COVID-19 has affected most market segments, making diversification ineffective and correlations convergent at the worst of times. The real impact of the outbreak on the economy has yet to be assessed, and it remains unclear whether the current drawdown is the beginning of a more protracted bear market or represents a new set of opportunities arising from excesses and dislocations.

When panic strikes, focus on the process

Our dynamic allocation process relies on the triangulation of macro fundamentals, market sentiment and asset valuations. In light of recent events, how have they evolved and what are the implications for the future?

The sell-off was borne out of the combination of fears for expected future economic growth, extreme valuations and markets specifics such as the weight of systematic and passive strategy positions in financial markets. The number of people affected by the disease surged outside of Asia, increasing meaningfully the possibility of seeing the same type of massive quarantines that were implemented in China and jolting investors out of complacency. In Europe and the US, big corporations have advised their employees to avoid travelling for business, schools have closed, hotels have been quarantined and summits cancelled in a global effort to stop the propagation.

But how much can this economic lockup weigh on growth? Looking at the epidemic literature, the standard influenza model assumes schools will close with a 90% compliance rate and households imposing quarantines of two weeks, with a 60% compliance rate (adult and child social distancing). This is what has been implemented in China in the most affected region. Taking the average GDP per capita for two weeks allows us to proxy the impact on countries’ GDP. The results of our computations based on these hypothesis show that the impact would be -2.3% of growth. This would leave China with a tepid 3% growth and the US with marginally negative expected GDP, while Europe would be pushed into recession, given its lower potential rate of growth. The first batch of data released from China over the weekend corroborate this calculation: China PMI releases are at their lowest levels on record. The manufacturing indicator dropped to 35 while services plummeted to 29, much lower than 2008 levels. We will monitor the impact on the upcoming data in our Growth Nowcaster on a daily basis, to determine whether the impact will be a deep, long lasting shock, or a short-term dip.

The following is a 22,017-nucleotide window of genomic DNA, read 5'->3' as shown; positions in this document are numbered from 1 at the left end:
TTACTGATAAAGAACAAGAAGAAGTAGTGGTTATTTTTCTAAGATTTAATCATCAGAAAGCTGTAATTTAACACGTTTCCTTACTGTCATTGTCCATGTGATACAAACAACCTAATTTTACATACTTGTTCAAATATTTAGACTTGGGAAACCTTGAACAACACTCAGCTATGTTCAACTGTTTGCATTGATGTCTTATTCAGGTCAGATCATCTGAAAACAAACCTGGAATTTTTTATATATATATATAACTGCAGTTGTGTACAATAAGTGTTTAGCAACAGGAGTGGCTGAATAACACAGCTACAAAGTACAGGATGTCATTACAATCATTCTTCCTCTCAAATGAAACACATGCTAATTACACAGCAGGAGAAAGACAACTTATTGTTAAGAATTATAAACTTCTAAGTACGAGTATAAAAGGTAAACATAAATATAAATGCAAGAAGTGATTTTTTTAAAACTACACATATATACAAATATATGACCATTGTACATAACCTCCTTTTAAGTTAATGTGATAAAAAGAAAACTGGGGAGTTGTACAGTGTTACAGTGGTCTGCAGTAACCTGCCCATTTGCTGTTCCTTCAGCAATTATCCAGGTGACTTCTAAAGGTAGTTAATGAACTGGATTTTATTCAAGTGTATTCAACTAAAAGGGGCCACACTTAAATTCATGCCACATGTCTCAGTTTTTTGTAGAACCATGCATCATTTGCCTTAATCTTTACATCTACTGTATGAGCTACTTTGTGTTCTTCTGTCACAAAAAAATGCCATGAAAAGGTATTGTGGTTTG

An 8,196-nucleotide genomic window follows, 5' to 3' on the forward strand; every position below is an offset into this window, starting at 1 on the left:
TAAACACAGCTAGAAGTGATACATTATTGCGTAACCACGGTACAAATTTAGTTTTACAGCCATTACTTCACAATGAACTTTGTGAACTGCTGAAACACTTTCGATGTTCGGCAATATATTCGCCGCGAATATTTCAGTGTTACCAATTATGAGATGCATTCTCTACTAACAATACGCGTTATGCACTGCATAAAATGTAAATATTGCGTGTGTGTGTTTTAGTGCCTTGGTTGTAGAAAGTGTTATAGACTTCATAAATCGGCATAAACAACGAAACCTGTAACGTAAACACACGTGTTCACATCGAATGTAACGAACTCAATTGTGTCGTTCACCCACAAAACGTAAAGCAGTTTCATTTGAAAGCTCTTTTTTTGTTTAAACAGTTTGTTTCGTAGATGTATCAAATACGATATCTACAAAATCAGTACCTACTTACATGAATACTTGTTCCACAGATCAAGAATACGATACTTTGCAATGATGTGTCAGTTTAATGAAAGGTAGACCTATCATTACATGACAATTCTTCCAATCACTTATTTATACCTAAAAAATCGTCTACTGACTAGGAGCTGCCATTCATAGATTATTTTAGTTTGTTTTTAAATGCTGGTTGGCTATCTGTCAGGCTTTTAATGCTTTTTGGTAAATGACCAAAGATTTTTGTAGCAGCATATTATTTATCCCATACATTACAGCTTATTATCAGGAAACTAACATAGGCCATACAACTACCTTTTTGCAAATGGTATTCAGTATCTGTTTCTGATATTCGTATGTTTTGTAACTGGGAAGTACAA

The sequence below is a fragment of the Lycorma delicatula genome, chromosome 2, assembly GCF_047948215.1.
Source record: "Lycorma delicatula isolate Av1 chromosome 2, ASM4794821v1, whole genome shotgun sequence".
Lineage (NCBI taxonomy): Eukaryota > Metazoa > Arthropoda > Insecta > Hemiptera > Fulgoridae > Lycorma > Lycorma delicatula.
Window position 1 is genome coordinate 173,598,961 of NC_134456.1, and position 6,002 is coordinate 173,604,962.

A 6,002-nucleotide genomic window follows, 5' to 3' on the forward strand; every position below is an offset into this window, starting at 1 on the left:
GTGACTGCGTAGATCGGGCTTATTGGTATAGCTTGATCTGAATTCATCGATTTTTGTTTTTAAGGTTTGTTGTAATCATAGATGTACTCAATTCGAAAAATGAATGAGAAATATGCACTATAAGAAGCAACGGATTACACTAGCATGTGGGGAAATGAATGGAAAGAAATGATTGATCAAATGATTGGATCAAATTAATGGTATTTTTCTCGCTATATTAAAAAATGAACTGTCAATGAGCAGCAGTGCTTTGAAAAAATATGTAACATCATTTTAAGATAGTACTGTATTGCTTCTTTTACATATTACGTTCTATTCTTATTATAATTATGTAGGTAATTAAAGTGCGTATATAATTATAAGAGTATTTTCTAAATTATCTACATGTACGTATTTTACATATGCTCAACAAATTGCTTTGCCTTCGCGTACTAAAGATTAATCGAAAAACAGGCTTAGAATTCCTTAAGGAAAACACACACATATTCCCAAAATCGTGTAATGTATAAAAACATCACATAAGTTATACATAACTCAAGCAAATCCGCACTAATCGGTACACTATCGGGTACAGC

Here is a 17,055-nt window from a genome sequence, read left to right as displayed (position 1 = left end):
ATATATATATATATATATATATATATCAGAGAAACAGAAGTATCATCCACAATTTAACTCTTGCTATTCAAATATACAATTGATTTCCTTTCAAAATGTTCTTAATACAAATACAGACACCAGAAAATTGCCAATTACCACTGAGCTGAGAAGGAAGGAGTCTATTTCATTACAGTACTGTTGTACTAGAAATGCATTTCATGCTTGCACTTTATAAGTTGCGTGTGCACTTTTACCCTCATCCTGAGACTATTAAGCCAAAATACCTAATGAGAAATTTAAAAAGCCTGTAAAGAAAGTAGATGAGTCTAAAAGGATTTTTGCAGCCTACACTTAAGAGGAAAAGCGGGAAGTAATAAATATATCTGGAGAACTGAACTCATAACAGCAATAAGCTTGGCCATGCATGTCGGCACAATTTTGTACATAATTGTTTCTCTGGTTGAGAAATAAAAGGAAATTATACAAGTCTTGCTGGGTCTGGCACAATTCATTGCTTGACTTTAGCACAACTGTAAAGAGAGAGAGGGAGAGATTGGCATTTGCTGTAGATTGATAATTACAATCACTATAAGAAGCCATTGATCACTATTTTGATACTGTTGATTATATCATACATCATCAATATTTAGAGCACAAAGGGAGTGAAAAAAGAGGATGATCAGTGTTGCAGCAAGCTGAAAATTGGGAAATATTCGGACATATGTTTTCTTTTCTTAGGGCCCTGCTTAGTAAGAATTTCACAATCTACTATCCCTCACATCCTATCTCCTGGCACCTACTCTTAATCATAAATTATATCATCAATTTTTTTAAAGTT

For now, our outlook is that we are not at risk of seeing a major recession arising from the spreading of the virus, but rather a marked slowdown followed by a recovery.